I walked into our kitchen, slipped a bit on a puddle of water on our marble floors and nearly shattered my mug of coffee. All because there was a man squatting on his haunches hovering over my sink. My sleepy mind had forgotten that my driver had called “our” electrician friend to come and fix our geyser (pronounced “geezer) which is the hot water heater looming over the kitchen.
You need to know something about our electrician. He is a technician without peer. Ok, actually he’s not half bad. In a land where every man claims and actually believes he can be a skilled handyman, this quiet, unassuming guy usually knows what he’s doing. So while some mothers are known to keep private the names of their trusted babysitters, I guard this guy’s phone number for fear others will monopolize his time. Picture that kid in your high school who quietly worked afterschool and weekends stocking fruit at the local grocery and you have a snapshot of his personality. And that’s what makes what I’m going to tell you next so painful.
As a general rule, folks in the laborer class don’t like to be paid in bills over 100 rupees. 100 rupees is about $2. Not much, really. Because he had to go get parts and because he had been so conscientious, the bill he presented was 350 rupees. I told through sign language that I wanted to give him more. I gave him a 500 rupee note ($10) for three hours of work including parts. He thought that was too much and gave me 100 rupees back. I didn’t give it another thought.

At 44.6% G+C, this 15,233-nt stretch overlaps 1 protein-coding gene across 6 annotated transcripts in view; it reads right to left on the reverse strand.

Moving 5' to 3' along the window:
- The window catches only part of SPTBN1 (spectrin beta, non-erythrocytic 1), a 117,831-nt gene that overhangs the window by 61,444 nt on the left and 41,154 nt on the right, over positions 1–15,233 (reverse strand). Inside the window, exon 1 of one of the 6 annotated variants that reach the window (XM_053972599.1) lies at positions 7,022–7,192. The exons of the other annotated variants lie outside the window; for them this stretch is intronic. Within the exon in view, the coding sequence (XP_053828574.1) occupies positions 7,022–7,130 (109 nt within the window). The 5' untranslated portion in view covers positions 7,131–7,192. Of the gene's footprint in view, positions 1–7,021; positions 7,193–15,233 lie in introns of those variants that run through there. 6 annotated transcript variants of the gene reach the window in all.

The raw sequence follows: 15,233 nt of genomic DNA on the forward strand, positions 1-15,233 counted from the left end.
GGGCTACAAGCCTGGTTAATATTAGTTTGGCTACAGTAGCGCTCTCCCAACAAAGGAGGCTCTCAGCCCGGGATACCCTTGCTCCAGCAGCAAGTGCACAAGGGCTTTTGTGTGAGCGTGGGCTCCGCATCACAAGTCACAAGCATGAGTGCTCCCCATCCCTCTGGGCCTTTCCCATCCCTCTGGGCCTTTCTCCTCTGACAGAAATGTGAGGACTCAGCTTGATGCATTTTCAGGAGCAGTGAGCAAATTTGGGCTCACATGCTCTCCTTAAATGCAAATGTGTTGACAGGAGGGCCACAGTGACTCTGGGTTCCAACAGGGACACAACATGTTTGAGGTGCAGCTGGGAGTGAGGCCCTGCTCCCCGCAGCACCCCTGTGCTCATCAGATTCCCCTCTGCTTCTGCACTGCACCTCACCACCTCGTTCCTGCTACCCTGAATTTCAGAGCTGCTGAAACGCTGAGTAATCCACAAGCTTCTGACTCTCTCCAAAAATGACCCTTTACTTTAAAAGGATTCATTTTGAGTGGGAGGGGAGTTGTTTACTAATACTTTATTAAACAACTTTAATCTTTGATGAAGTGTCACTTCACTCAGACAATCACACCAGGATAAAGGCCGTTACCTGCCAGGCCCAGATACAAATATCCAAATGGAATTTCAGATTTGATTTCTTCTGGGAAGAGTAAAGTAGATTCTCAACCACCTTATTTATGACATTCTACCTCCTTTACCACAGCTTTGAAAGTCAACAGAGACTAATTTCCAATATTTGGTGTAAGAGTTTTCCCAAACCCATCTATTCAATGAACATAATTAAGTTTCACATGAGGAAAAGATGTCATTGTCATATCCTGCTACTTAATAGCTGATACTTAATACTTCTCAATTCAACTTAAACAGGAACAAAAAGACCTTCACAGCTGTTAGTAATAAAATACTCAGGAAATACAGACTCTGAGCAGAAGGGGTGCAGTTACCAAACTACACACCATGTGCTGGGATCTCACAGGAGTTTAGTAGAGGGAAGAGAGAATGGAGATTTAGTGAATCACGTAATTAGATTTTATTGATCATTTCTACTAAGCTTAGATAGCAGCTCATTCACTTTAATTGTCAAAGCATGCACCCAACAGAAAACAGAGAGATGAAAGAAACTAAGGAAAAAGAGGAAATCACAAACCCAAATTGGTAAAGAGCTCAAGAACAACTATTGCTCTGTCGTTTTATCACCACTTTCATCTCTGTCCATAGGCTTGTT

Two days later when our water dispenser started leaking, I tried to get our electrician to branch out into the world of plumbing. My friend Aslam looked down at his freshly-shined shoes and said, “He’s not feeling way today.”
“Oh, is he sick,” I asked.
“Uh…no, I’m not supposed to tell you, but he is hurting.”
“Why, what happened?” By now, I needed to know. And the story tumbled out.
“When he left our house to go home, he got on the bus and gave the driver the 500 rupees note for his ticket and asked for the change. The driver told him to sit down and when he got ready to get off, he would have it for him. What he didn’t know is that the driver called his friend the policeman who came and stopped the bus. The policeman came on to the bus, looked at the note and said it was a forgery. They took our friend off the bus and down to the police station where they beat with rods. He is very sore.”
I had just gotten the rupee note from the bank. It wasn’t fake. So I had to ask Aslam the follow-up question. “So what happened to the 500 rupees?”
“Sir, I think you know.”
So that was it. A good man was robbed in a sting between a bus driver and a cop for a measly ten dollars. Two cups of the better coffee drinks at Starbucks that he’ll never be able to afford. That by itself is bad enough. But that they had to somehow legitimize their evil by beating a loving father trying to put food on his family’s table made me sick to my stomach.